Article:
There’s a running joke within the lesbian community: Apparently, lesbian women often begin new relationships with a U-Haul in tow. The joke, essentially, is that lesbians go from a first date to a move-in situation almost immediately.

Needless to say, the joke is over the top, but there is an underlying issue worth exploring: How do you balance great chemistry with the right pace? Become too comfortable too quickly, and your date will fear for her apartment keys. Distance yourself too much, and you’ll send your date packing. When you’re starting your first lesbian relationship, how can you know how to strike the right balance?

It’s difficult to confidently send other women the right signals when there isn’t a typical script to follow. When women are typically conditioned to wait to be approached in dating situations, lesbians experience extra confusion. Who approaches first? Does butch/femme matter? How slow is too slow? How do I avoid becoming another woman with a U-Haul?

Don’t Overthink the Approach

The first step in answering any of the above questions is to take a deep breath and realize that, in time, confidence and better gaydar will naturally come with practice. Try a tactic, and see how it works. Don’t overthink the act of dating. Sometimes it pays to make an approach–out of the blue–to see if there’s some semblance of chemistry. You’ll never know what could happen, if you don’t try.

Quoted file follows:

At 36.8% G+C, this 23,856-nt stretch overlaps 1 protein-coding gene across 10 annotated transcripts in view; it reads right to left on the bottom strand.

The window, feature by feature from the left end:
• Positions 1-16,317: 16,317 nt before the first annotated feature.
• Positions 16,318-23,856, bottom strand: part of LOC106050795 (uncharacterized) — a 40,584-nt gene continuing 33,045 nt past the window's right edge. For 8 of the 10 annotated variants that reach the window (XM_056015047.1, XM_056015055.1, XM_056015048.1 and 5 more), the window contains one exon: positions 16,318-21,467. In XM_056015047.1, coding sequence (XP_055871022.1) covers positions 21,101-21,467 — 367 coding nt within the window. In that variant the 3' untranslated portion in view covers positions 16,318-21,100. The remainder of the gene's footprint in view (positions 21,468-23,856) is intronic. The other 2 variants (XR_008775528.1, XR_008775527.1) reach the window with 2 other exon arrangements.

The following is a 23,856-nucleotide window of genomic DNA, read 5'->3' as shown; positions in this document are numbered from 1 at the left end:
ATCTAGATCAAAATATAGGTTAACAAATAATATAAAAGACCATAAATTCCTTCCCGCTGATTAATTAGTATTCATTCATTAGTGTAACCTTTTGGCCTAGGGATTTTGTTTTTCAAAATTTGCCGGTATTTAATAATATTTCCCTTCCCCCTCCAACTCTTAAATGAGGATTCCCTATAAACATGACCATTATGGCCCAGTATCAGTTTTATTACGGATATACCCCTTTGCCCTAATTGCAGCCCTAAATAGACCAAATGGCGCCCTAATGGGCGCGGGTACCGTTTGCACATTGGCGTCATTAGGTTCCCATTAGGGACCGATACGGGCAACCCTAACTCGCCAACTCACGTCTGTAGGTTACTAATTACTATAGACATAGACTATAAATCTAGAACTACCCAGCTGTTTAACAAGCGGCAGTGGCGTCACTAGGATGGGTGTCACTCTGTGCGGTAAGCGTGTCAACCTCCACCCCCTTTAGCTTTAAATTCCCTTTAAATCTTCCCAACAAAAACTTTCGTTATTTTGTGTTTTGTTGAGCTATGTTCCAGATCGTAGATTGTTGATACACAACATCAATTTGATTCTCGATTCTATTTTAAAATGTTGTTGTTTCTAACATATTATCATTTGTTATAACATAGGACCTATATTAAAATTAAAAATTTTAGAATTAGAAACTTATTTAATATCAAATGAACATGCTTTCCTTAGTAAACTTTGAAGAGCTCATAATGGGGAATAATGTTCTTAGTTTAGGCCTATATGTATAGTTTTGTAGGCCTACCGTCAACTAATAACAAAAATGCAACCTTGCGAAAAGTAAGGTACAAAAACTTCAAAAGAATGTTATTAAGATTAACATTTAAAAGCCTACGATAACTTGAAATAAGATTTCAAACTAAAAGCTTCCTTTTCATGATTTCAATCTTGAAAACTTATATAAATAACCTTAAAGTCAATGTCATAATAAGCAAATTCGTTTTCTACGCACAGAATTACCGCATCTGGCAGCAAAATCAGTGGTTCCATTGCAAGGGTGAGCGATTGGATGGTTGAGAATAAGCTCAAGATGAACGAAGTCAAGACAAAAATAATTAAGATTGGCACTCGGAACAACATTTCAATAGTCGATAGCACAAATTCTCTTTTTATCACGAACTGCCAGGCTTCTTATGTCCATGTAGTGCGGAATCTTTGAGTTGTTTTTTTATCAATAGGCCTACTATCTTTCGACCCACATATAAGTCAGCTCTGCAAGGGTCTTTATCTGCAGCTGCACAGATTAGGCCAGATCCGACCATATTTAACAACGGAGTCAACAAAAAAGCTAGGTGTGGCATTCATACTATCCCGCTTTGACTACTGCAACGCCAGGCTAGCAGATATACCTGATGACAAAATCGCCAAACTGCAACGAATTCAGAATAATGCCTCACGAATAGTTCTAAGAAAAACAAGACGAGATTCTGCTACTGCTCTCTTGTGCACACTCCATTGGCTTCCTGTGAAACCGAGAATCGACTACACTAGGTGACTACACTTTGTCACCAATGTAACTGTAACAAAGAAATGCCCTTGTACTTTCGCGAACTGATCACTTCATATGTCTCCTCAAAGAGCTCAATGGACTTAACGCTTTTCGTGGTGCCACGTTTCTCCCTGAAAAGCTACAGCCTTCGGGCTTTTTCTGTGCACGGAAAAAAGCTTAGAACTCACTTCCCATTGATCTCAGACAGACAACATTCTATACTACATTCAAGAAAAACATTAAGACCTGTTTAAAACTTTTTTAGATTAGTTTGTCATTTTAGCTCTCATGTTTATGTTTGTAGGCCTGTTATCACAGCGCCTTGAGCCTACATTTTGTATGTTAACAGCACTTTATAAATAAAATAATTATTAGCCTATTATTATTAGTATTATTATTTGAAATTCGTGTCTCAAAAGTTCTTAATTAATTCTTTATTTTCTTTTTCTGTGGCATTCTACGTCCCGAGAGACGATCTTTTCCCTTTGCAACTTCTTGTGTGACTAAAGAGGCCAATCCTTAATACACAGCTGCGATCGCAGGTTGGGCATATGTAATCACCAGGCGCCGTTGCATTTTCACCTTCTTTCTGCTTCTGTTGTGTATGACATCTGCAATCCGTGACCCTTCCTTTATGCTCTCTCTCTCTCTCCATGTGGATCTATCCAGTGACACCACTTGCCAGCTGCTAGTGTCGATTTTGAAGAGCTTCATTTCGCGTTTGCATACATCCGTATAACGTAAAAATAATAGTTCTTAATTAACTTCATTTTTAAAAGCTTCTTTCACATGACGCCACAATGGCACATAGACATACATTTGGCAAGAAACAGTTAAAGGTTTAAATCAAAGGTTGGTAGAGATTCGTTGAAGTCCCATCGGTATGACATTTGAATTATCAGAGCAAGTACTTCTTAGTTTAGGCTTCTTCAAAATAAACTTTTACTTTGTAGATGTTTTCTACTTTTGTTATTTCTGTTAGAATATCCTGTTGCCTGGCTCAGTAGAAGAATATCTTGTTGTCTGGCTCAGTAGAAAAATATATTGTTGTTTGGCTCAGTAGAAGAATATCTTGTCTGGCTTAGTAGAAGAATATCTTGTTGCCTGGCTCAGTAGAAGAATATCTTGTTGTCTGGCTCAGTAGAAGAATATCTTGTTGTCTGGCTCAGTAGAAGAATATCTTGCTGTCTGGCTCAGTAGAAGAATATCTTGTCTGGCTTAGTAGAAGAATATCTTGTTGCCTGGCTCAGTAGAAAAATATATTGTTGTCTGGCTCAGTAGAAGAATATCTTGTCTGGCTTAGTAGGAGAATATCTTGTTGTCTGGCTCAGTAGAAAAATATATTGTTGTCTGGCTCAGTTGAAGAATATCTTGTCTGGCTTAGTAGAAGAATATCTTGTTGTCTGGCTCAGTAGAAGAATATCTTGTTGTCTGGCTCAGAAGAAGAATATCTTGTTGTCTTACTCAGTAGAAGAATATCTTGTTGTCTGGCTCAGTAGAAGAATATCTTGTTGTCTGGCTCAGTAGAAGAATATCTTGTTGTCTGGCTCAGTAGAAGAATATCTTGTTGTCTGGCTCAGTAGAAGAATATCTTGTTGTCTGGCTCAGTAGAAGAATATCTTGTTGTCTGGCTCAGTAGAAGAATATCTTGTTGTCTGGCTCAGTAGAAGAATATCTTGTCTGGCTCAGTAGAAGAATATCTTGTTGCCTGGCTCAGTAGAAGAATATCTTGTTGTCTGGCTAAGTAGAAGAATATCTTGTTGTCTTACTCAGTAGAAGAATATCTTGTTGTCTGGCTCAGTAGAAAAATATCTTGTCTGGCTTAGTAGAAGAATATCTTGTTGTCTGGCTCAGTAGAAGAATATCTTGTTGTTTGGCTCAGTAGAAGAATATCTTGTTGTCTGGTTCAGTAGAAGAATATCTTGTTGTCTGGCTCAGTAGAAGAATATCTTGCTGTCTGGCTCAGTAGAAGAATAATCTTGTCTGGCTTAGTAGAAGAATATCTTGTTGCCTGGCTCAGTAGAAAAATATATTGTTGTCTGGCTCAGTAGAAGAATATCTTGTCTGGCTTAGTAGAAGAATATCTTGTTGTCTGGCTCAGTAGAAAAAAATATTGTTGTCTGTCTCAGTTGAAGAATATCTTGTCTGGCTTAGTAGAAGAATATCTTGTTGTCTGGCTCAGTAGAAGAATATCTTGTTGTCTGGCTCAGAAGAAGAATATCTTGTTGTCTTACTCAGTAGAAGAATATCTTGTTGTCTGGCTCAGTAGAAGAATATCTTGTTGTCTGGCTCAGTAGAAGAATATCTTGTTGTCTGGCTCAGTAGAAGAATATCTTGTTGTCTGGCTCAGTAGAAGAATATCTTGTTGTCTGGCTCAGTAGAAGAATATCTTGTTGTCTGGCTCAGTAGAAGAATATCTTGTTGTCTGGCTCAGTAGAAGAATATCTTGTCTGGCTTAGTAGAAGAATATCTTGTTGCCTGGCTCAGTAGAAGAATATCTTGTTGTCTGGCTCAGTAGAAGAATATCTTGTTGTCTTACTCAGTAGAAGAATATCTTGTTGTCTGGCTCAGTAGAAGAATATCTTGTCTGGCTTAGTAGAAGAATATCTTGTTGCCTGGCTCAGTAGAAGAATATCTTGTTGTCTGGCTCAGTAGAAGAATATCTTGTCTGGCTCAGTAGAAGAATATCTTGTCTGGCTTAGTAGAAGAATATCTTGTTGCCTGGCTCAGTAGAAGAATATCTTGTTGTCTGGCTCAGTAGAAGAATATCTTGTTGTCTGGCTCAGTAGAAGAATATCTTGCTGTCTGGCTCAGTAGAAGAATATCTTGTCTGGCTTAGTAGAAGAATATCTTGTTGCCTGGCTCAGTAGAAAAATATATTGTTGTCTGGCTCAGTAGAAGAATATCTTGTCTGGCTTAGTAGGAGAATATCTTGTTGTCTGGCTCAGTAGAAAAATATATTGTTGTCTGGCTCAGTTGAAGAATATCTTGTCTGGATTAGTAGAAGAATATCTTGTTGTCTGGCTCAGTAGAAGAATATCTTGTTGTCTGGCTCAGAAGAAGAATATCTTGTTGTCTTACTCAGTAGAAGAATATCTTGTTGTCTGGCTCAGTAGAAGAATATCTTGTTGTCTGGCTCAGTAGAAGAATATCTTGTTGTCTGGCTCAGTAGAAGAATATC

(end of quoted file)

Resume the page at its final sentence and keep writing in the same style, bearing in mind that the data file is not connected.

Ditch the Stereotypes

Don’t stress butch/femme dynamics. Date women you’re attracted to and dress/act as you want to dress and act. There’s no law that says lesbians have to date under the butch/femme umbrella, and frankly, it’s a lot more fun to discover what types of women you’re attracted to naturally.

Don’t Stress Expectations

New relationships are a roller coaster of emotions no matter how experienced or inexperienced both women are. Taking chances and getting shot down is scary–so is knowing who should make the first move and when. When you start worrying about what the other woman might expect, just remember: You’re in it together, and she’s probably just as worried as you.

It’s never a bad idea to talk about expectations upfront, but, sometimes the best approach involves shoving your nerves aside and making a move.